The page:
Multiple nutrients in kelp function in tandem to give you protection against cancer. The presence of fucoxanthin was found to be effective against a number of types of prostate cancer. In addition, fucoxanthin can help remove drug resistance in cancer patients undergoing dangerous chemotherapy treatments, thereby reducing the amount of harmful drugs introduced into one’s system in order to treat cancer. (8) While my recommendation is generally to avoid traditional cancer treatments, the impact is still significant for many who choose to go that route.
However, when it comes to cancer-fighting nutrients, fucoidan wins the top spot. Studies on fucoidan have found that it causes cancer cells to die (a process known as “apoptosis”) in leukemia, colon, breast and lung cancer. (9, 10, 11) It’s the fucoidan and fucoxanthin combo that makes this sea vegetable one of the most effective cancer-fighting foods.
6. Natural Anti-Inflammatory
As a general defense against most diseases, I always recommend following a diet rich in anti-inflammatory foods. Inflammation is at the root of most diseases, and it’s hypothesized that chronic inflammation may be caused by an overactive immune system, flooding the body with dangerous hormones.
Certain kinds of kelp have been shown to have anti-inflammatory properties (and serve as antioxidants), meaning they help reduce the overall inflammation in your body, which in turn reduces your probability of disease. (12) Fucoidan, found in kelp, has also been shown to work as an anti-inflammatory and also to improve cholesterol levels in the blood, responsible for heart conditions. (13)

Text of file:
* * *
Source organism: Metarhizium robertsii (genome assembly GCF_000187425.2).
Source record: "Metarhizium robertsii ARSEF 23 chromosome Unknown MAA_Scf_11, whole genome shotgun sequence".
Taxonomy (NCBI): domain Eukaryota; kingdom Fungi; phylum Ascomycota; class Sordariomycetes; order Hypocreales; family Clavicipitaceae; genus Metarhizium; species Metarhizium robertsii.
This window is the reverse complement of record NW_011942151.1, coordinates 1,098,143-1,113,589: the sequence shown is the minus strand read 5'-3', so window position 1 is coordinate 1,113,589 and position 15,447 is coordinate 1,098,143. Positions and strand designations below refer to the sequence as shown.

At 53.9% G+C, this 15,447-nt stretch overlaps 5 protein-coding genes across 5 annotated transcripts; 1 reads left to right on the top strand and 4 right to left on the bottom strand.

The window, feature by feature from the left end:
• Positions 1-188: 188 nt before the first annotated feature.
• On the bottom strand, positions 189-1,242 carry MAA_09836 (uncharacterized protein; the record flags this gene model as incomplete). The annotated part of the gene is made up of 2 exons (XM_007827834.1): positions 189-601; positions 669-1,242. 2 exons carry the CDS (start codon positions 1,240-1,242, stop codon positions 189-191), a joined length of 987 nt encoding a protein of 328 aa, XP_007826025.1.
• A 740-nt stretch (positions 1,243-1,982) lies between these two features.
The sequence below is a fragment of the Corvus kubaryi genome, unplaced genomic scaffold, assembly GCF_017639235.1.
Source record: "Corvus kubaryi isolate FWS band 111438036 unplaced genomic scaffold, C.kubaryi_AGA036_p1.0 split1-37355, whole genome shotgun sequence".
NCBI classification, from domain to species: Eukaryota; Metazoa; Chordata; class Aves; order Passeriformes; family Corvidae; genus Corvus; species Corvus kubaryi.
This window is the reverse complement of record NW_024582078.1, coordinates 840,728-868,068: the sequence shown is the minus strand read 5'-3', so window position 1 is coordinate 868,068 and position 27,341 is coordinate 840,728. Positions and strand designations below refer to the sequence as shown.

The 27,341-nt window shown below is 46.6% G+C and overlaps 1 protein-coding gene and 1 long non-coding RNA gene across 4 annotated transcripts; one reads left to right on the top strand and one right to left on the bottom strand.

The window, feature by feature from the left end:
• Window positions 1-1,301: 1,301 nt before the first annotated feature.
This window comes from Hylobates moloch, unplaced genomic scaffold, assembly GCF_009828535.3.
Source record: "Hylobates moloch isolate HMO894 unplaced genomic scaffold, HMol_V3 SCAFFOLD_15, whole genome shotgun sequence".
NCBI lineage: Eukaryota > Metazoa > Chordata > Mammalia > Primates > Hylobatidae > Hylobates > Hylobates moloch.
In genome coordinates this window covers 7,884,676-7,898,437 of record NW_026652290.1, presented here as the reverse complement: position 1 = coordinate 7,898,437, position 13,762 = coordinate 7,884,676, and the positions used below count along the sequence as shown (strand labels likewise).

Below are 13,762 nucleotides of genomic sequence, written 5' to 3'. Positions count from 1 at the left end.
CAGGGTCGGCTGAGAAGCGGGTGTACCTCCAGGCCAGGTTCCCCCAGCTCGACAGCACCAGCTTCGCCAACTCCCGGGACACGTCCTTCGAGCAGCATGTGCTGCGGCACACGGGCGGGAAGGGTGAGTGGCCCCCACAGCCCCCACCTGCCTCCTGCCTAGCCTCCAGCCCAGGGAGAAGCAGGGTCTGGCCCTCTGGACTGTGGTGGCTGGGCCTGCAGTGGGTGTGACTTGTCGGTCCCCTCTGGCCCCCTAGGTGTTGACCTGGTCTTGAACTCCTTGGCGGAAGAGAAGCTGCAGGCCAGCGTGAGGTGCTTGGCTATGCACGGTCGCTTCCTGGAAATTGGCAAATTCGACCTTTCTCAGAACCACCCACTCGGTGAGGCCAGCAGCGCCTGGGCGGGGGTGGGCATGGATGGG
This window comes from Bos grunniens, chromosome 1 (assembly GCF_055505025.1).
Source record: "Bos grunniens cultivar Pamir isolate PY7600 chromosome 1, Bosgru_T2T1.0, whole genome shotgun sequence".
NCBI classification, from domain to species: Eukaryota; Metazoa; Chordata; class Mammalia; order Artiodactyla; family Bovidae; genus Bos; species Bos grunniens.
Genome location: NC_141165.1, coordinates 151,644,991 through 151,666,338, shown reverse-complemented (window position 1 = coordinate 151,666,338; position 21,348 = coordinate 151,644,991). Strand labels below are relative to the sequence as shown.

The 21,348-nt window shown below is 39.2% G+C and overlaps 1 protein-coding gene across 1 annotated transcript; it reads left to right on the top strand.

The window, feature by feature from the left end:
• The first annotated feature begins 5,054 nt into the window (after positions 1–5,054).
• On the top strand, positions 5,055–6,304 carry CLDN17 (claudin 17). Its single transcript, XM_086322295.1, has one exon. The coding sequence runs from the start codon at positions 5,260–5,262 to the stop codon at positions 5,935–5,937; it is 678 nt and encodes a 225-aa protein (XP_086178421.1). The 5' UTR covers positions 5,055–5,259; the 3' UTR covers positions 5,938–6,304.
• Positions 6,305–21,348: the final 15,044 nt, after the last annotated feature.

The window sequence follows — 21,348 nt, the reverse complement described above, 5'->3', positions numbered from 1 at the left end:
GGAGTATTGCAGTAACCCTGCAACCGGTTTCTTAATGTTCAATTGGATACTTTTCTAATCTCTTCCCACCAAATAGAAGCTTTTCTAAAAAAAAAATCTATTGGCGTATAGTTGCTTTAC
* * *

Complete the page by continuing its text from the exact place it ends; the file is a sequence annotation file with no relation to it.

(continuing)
7. Helps Prevent Bone Loss
Are you at risk for osteoporosis or other bone diseases? Kelp can help with that, too! First, it’s a rich source of vitamin K — you get almost a quarter of the daily recommended intake of vitamin K in just one serving. One of the many benefits of vitamin K is its role in creating denser bones that don’t as easily succumb to arthritis and osteoporosis. It’s also worthwhile to note that if you’ve been on antibiotics lately, you might need to increase your vitamin K intake to avoid vitamin K deficiency.
However, people on blood-thinning drugs ought to avoid extra vitamin K, as it can affect how the drugs work.
Fucoidan also contributes to healthy bones. Low molecular weight fucoidan helps prevent age-related bone loss and improves the mineral density in bones. (14)
Kelp Nutrition Facts
So, what is this superfood, exactly? Kelp belongs to the brown algae class (Phaeophyceae) and is specifically in the order Laminariales. There are probably around 30 varieties or “genera” included under the general classification of kelp.
Visibly, it’s a large seaweed that grows in shallow, underwater forests. It’s often surrounded by plentiful marine and plant life and is estimated to have appeared between 5 million and 23 million years ago. In order to grow, kelp requires nutrient-rich water between 43 and 57 degrees Fahrenheit. It’s known for its rapid growth rate, as some varieties can grow over a foot and a half in 24 hours, eventually reaching heights of up to 260 feet.
In most varieties, the body is made of flat, leaf-like structures known as blades. Blades come out of long “stem” structures, stipes. Finally, the “holdfast” serves as the roots of kelp, anchoring it to the ocean floor.
The largest producer of commercial kelp is currently the country of China. It’s quickly becoming a popular nutritional food, and that makes sense when you see the incredible nutrient content in just one serving.
One serving of raw kelp (about 28 grams) contains about: (15)
- 12 calories
- 2.7 grams carbohydrates
- 0.5 gram protein
- 0.2 gram fat
- 0.4 gram fiber
- 18.5 micrograms vitamin K (23 percent DV)
- 50.4 micrograms folate (13 percent DV)
- 33.9 milligrams magnesium (8 percent DV)
- 47 milligrams calcium (5 percent DV)
- 0.8 milligram iron (4 percent DV)
- 0.1 milligram manganese (3 percent DV)
History and Interesting Facts on Kelp